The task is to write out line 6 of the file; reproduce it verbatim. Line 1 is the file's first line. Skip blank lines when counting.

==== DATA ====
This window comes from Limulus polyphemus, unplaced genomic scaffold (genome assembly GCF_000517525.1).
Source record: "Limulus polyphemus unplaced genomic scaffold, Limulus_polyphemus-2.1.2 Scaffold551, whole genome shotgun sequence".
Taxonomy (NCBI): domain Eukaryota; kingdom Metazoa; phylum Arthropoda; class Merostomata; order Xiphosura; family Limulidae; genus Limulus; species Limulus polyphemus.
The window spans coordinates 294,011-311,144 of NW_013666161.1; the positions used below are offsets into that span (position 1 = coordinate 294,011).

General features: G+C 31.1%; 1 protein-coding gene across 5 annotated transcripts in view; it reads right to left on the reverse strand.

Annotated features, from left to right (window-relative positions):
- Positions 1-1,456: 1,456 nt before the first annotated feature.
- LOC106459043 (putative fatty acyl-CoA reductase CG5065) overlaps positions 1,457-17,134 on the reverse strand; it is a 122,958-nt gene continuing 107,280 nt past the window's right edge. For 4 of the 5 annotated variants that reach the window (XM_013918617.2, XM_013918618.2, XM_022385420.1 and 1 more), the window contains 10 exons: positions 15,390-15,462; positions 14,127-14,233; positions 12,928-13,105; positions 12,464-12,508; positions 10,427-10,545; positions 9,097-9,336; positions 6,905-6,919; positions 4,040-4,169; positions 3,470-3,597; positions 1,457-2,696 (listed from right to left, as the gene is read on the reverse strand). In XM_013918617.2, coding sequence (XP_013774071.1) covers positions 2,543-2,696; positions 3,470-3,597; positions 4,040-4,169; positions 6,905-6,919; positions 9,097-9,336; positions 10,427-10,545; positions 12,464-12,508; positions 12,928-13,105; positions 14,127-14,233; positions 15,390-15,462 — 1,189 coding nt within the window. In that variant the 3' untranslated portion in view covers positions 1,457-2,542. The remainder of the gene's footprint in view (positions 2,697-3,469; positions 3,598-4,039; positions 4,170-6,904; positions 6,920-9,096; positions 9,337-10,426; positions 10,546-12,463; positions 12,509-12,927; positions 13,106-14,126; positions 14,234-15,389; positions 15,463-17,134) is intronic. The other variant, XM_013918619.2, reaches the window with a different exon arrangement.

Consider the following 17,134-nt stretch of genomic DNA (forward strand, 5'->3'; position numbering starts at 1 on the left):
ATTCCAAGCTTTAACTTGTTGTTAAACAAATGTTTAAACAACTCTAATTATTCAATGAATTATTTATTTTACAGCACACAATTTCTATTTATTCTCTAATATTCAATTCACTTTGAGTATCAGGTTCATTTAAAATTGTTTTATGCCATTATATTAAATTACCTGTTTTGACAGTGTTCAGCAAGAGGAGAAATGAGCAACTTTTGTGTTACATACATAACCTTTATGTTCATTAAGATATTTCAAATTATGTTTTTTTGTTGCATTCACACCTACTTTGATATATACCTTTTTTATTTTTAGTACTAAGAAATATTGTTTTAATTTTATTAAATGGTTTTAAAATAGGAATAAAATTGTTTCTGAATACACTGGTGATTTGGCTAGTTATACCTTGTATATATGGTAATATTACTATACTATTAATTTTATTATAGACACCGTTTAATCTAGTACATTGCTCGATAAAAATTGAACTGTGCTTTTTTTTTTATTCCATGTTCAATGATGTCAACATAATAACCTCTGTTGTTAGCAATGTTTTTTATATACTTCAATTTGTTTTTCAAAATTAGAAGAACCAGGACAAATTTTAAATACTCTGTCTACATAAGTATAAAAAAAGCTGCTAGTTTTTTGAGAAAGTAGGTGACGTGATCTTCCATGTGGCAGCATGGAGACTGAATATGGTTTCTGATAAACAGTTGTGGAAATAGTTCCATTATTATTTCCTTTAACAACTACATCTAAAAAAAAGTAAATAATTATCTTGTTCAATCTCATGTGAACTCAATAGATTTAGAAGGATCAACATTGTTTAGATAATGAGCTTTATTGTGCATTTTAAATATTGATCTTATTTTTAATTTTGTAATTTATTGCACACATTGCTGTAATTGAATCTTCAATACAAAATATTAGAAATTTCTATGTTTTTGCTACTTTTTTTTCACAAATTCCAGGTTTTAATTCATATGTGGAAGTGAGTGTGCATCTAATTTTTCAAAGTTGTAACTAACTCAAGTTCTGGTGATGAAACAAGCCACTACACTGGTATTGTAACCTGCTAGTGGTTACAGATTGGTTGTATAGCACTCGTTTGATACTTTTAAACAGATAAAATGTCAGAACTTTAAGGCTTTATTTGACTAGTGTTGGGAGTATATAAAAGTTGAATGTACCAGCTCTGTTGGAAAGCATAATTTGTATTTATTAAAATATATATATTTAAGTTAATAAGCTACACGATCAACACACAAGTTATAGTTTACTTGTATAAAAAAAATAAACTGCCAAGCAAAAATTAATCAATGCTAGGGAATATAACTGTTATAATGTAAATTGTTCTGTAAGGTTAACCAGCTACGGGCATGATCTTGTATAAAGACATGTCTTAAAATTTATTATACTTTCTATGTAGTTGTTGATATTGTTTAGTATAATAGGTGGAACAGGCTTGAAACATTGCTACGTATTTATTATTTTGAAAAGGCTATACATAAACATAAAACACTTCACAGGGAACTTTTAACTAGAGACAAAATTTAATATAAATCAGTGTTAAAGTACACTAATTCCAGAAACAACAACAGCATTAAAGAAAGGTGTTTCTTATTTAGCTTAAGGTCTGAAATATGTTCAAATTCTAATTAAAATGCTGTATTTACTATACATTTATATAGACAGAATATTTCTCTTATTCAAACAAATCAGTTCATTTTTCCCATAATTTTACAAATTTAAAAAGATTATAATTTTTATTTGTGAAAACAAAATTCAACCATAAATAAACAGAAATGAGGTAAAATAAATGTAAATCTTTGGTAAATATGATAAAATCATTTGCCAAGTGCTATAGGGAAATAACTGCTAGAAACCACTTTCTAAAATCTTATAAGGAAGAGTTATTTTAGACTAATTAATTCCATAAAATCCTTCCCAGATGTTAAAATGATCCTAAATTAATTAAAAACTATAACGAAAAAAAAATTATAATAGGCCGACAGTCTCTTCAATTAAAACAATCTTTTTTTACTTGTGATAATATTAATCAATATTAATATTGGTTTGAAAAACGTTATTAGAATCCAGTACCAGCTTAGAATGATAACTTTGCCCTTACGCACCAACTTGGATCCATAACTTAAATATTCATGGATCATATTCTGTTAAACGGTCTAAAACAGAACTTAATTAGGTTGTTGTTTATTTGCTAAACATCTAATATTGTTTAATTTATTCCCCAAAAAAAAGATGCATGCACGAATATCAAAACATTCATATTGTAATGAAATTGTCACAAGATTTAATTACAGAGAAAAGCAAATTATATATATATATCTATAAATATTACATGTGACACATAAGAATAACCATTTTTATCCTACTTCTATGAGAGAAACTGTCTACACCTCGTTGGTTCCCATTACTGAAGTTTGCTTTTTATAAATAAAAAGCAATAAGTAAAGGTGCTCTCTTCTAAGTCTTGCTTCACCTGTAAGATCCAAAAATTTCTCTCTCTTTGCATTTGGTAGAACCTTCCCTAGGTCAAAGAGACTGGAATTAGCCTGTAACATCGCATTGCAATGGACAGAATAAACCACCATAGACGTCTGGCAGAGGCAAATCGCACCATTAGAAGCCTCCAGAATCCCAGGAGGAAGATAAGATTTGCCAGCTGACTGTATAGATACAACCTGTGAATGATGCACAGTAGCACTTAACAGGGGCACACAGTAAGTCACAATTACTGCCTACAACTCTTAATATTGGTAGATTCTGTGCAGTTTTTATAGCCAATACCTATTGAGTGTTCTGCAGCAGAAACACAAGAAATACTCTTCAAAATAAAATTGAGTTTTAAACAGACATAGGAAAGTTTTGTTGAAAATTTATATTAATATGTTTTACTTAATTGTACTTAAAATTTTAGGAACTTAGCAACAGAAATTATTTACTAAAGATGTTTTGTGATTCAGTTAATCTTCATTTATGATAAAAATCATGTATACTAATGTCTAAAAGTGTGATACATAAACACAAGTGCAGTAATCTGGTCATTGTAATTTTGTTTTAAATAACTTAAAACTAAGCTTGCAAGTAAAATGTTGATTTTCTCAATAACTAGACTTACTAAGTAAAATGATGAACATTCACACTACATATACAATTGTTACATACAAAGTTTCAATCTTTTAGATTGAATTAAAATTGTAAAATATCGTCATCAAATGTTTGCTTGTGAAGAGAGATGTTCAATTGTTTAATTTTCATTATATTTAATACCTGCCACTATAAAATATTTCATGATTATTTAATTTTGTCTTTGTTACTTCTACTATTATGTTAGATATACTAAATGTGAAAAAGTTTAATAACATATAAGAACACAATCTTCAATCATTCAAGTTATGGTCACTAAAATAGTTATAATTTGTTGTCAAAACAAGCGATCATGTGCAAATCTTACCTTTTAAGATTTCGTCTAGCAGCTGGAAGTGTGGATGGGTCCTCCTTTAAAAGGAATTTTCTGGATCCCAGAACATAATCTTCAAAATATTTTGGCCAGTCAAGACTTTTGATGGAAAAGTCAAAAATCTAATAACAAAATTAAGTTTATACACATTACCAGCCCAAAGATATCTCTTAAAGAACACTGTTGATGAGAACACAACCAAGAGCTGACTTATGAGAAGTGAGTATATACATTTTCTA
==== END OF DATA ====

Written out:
Annotated features, from left to right (window-relative positions):